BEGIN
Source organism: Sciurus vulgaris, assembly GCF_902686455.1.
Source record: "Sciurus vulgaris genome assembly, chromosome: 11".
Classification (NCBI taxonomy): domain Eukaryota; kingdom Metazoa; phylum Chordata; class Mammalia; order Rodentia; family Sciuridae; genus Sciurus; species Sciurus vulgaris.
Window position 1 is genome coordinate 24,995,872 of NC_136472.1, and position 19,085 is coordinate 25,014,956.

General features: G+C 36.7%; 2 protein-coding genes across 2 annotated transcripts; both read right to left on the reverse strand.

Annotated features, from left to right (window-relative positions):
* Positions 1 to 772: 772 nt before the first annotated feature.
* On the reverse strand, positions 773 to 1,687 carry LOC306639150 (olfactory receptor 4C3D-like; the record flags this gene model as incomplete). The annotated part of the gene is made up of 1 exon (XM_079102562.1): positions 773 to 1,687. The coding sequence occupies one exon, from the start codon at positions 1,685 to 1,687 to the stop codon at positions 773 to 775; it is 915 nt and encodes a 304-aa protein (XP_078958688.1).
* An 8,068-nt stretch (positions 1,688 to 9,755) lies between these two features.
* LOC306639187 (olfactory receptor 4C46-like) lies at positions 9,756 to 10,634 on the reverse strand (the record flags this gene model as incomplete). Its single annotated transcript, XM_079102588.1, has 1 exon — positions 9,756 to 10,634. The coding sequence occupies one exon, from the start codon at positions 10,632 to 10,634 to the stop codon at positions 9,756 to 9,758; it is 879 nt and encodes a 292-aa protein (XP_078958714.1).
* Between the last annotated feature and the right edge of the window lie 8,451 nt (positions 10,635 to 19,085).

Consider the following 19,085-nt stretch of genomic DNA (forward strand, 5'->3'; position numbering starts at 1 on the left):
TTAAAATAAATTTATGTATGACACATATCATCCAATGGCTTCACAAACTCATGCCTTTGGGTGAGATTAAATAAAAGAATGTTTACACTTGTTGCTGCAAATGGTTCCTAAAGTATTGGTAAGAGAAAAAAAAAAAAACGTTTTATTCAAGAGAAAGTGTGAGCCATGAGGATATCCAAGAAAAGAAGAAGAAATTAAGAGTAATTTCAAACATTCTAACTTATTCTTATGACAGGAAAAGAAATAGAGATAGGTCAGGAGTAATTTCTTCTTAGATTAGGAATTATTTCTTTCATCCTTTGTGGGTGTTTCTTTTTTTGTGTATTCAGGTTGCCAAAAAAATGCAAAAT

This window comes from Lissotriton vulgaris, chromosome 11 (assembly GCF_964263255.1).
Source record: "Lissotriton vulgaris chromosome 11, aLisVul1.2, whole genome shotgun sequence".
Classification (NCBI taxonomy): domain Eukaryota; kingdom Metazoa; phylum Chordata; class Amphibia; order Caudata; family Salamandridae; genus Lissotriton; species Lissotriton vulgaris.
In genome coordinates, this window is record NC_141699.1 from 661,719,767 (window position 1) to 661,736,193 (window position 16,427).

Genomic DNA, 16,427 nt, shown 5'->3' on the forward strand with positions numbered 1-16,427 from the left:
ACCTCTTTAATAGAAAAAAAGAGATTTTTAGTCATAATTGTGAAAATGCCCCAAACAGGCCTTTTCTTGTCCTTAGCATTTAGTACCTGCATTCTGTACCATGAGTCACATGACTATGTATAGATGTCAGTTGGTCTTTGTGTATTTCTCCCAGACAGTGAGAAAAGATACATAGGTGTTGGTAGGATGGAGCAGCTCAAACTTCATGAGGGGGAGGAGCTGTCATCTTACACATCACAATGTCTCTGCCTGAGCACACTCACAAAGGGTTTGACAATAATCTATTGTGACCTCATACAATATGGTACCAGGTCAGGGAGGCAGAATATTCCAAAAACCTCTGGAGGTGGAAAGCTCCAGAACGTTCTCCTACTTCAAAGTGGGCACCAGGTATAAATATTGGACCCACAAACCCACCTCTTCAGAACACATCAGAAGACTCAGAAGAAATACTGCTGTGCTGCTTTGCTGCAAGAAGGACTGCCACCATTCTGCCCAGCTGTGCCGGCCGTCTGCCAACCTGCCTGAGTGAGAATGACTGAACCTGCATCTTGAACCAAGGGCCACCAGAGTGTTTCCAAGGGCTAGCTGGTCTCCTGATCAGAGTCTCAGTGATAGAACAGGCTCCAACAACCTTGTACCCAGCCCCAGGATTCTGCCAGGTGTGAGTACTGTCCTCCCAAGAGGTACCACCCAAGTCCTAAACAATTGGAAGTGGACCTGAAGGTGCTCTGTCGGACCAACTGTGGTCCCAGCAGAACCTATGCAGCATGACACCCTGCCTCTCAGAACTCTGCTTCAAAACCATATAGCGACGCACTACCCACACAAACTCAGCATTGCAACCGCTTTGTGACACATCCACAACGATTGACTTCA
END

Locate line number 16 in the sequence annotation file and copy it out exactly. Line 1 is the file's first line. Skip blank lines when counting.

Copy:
Classification (NCBI taxonomy): domain Eukaryota; kingdom Metazoa; phylum Chordata; class Amphibia; order Caudata; family Salamandridae; genus Lissotriton; species Lissotriton vulgaris.